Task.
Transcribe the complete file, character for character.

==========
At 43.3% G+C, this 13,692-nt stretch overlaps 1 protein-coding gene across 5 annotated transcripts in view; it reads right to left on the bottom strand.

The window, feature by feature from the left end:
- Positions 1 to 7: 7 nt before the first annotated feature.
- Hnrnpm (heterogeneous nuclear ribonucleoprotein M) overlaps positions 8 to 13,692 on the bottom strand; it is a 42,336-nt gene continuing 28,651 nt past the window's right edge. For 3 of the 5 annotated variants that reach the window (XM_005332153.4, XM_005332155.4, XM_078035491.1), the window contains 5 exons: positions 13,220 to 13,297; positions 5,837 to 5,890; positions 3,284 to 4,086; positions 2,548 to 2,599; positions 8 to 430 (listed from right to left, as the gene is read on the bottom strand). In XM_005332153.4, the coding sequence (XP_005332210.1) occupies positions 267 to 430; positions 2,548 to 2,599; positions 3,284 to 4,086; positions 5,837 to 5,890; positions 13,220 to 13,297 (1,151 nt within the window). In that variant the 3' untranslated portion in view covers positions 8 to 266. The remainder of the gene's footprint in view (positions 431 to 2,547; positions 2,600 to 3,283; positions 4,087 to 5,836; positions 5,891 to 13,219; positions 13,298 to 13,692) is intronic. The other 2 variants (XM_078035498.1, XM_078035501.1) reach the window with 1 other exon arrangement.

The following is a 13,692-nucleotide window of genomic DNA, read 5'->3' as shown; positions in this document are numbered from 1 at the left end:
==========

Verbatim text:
At 43.3% G+C, this 13,692-nt stretch overlaps 1 protein-coding gene across 5 annotated transcripts in view; it reads right to left on the bottom strand.

The window, feature by feature from the left end:
- Positions 1 to 7: 7 nt before the first annotated feature.
- Hnrnpm (heterogeneous nuclear ribonucleoprotein M) overlaps positions 8 to 13,692 on the bottom strand; it is a 42,336-nt gene continuing 28,651 nt past the window's right edge. For 3 of the 5 annotated variants that reach the window (XM_005332153.4, XM_005332155.4, XM_078035491.1), the window contains 5 exons: positions 13,220 to 13,297; positions 5,837 to 5,890; positions 3,284 to 4,086; positions 2,548 to 2,599; positions 8 to 430 (listed from right to left, as the gene is read on the bottom strand). In XM_005332153.4, the coding sequence (XP_005332210.1) occupies positions 267 to 430; positions 2,548 to 2,599; positions 3,284 to 4,086; positions 5,837 to 5,890; positions 13,220 to 13,297 (1,151 nt within the window). In that variant the 3' untranslated portion in view covers positions 8 to 266. The remainder of the gene's footprint in view (positions 431 to 2,547; positions 2,600 to 3,283; positions 4,087 to 5,836; positions 5,891 to 13,219; positions 13,298 to 13,692) is intronic. The other 2 variants (XM_078035498.1, XM_078035501.1) reach the window with 1 other exon arrangement.

The following is a 13,692-nucleotide window of genomic DNA, read 5'->3' as shown; positions in this document are numbered from 1 at the left end: